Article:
Harold Ancart handball court opens at Cadman Plaza

Harold Ancart, Subliminal Standard at Cadman Plaza Park presented by Public Art Fund, 2019, Photo: Nicholas Knight, Courtesy Public Art Fund, NY

“Subliminal Standard,” a large-scale playable painted sculpture inspired by the handball courts of Belgian artist Harold Ancart is now on view at Cadman Plaza, on the border of historic Brooklyn Heights and downtown Brooklyn.

Ancart said he was inspired by the way the city casually paints graffiti on the city’s more than 2,000 handball courts, leaving traces of the past that don’t match the new colors and textures of the present.

“When you walk around you notice that not only the walls of handball but a lot of the infrastructure in New York are relentlessly repainted, and that in a very nonchalant way, which I find very beautiful,” said Ancart.

“When this process is repeated over the years, it gives birth to these incredible paintings. … It’s as if they make a point of using a color that is slightly different from the other.

Photo: Nicholas Knight, Courtesy of Public Art Fund, NY

The Brooklyn-based artist spent part of April painting the walls and floors of the 2,100-square-foot sculpture.

The work, commissioned by the Public Art Fund, will be on display at the northern end of the park for 10 months until March 1, 2020.

In order to replicate the thinking of the city’s workers, Ancart said he had to approach the project casually without really thinking about the physical painting process.

“If you want to work in the same spirit as the workers, it was absolutely useless to come up with a plan,” he said. “When you forget that you are painting and you really start to get deeply into the painting – and the writing activity can be the same – you get lost in it and it prompts you to put on paper words that you don’t know. would never have found if you weren’t lost in the business of writing.

Harold Ancart is working on the mural in April.  Photo: Nicholas Knight, Courtesy of Public Art Fund, NY
Harold Ancart is working on the mural in April. Photo: Nicholas Knight, Courtesy of Public Art Fund, NY

The immersive piece highlights a quintessentially New York City game, played in parks and schoolyards across the city, and marks the artist’s first public art commission in the United States.

Ancart said he first fell in love with the surfaces, which he called “democratic walls awaiting murals,” as he walked through his Brooklyn neighborhood.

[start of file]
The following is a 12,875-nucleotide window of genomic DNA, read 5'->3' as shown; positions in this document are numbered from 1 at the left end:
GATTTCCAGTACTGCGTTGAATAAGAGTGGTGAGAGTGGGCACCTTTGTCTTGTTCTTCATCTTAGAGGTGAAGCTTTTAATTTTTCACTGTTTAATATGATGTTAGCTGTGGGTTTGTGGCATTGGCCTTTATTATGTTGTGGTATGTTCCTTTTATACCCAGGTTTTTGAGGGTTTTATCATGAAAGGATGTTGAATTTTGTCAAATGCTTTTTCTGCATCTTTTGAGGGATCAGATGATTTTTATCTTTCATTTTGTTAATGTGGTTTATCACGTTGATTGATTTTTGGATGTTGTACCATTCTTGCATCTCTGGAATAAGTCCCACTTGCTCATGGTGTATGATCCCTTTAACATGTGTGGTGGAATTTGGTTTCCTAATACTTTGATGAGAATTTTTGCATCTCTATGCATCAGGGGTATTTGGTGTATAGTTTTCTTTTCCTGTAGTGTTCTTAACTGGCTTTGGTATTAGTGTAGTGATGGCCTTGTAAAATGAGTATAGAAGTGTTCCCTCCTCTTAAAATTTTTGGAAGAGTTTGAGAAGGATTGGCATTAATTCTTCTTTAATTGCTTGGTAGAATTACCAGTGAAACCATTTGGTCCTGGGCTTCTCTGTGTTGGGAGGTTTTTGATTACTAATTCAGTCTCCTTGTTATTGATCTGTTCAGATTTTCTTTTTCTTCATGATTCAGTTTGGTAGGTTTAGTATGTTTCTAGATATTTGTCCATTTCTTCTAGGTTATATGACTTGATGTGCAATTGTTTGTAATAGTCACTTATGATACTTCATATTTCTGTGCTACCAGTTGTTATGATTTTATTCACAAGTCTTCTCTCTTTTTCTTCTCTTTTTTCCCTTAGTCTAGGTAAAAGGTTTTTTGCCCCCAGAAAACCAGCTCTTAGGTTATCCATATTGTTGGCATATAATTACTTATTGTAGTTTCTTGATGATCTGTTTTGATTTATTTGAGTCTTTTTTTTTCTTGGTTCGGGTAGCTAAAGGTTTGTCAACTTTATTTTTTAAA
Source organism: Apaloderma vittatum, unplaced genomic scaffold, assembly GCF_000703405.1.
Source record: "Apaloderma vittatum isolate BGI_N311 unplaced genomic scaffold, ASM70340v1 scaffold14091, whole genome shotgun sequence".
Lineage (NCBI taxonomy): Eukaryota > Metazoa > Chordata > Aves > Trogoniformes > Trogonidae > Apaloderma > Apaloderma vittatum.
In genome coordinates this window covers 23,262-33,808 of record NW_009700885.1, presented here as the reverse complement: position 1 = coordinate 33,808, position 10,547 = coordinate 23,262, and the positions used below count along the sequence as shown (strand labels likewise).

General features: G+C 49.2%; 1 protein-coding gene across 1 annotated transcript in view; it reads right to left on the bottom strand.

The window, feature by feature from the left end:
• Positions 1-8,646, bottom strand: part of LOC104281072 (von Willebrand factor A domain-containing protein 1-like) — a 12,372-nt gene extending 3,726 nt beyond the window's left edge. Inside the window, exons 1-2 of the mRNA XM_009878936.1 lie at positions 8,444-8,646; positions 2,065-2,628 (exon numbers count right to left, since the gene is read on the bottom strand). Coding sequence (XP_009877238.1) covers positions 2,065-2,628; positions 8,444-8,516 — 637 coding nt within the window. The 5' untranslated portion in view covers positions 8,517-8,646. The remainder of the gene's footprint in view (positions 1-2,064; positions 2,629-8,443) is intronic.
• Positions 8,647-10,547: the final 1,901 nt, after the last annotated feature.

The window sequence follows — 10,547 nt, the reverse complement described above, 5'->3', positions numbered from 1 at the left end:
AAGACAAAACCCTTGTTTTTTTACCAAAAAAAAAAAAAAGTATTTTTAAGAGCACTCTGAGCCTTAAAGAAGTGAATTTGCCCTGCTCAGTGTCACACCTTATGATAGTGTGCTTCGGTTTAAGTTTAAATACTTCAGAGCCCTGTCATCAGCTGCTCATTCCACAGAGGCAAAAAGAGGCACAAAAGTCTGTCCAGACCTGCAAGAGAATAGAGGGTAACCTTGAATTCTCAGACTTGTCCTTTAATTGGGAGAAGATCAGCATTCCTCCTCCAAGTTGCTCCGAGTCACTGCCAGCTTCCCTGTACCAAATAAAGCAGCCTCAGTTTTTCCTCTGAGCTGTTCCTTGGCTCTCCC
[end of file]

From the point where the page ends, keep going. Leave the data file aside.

“A handball court is the only structure that offers free-standing walls,” said Ancart. “Whatever happens, it’s always perfectly framed and it’s framed in the air. My idea was very simple. Let’s do the same, but instead of using a grayish palette, let’s push the palette and give these phantom monuments a poetic moment.

The artwork also whimsically plays on the surrounding environment of Cadman Plaza based on the weather, lighting, shadows, and movement of humans nearby.

“These paintings without painters are so much in sync with the traditions, history and canon of abstract painting,” said the fund’s associate curator Daniel S. Palmer. Brooklyn eagle. “The way he reacted to the environment around the artwork has worked very successfully.

“There is a sort of tan color on the south side of the yard that matches some of the colors of the buildings nearby and the blue of the ground reflects the sky so perfectly on a clear sunny day.”

A park enthusiast plays handball on Ancart's work.  Photo: Nicholas Knight, Courtesy of Public Art Fund, NY
A park enthusiast plays handball on Ancart’s work. Photo: Nicholas Knight, Courtesy of Public Art Fund, NY

The exhibition marks a return to Cadman Plaza of the fusion of art and sport. One of the fund’s most famous exhibitions, “Higher Goals” by David Hammons, was shown in the green space in 1986. It featured basketball hoops on dazzled telephone poles covered with eccentric objects.

This is also not the first time that the Public Art Fund has commissioned an artist to present a New York staple. Erwin Wurm’s “Hot Dog Bus,” which debuted last June, featured a vintage Volkswagen Microbus that has been transformed into a bloated and bizarre hot dog stand. The iconic Big Apple street food was originally immigrant food and also had roots in Brooklyn.

The organization commissioned several other significant pieces in Brooklyn Heights and downtown Brooklyn that also complemented and played out the surrounding urban environment.

“Bridge Over Tree” by Iranian artist Siah Armajani is currently playing at Brooklyn Bridge Park. The artwork features a 91-foot-long walkway with a set of stairs that ascend and descend on a single evergreen tree. It is located between the Brooklyn and Manhattan Bridges.

In May 2017, the group brought “Descension” from Anish Kapoor, a 26-foot-wide hot tub, to Pier 1 in Brooklyn Bridge Park.

A year earlier, the group had installed Martin Creed’s “Understanding,” a 25-foot-tall rotating neon sculpture, at Pier 6.

The association also exhibited “Please Touch The Art” by Jeppe Hein in the park in May 2015, which featured a series of interactive sculptures, mirrors and fountains.

Not far from Cadman Plaza, the Public Art Fund also installed “Fences” by Chinese artist Ai Weiwei in a bus shelter in downtown Brooklyn.

“Subliminal Standard” will be on display at Cadman Plaza Park until March 1, 2020.

Follow the reporter Scott Enman on Twitter.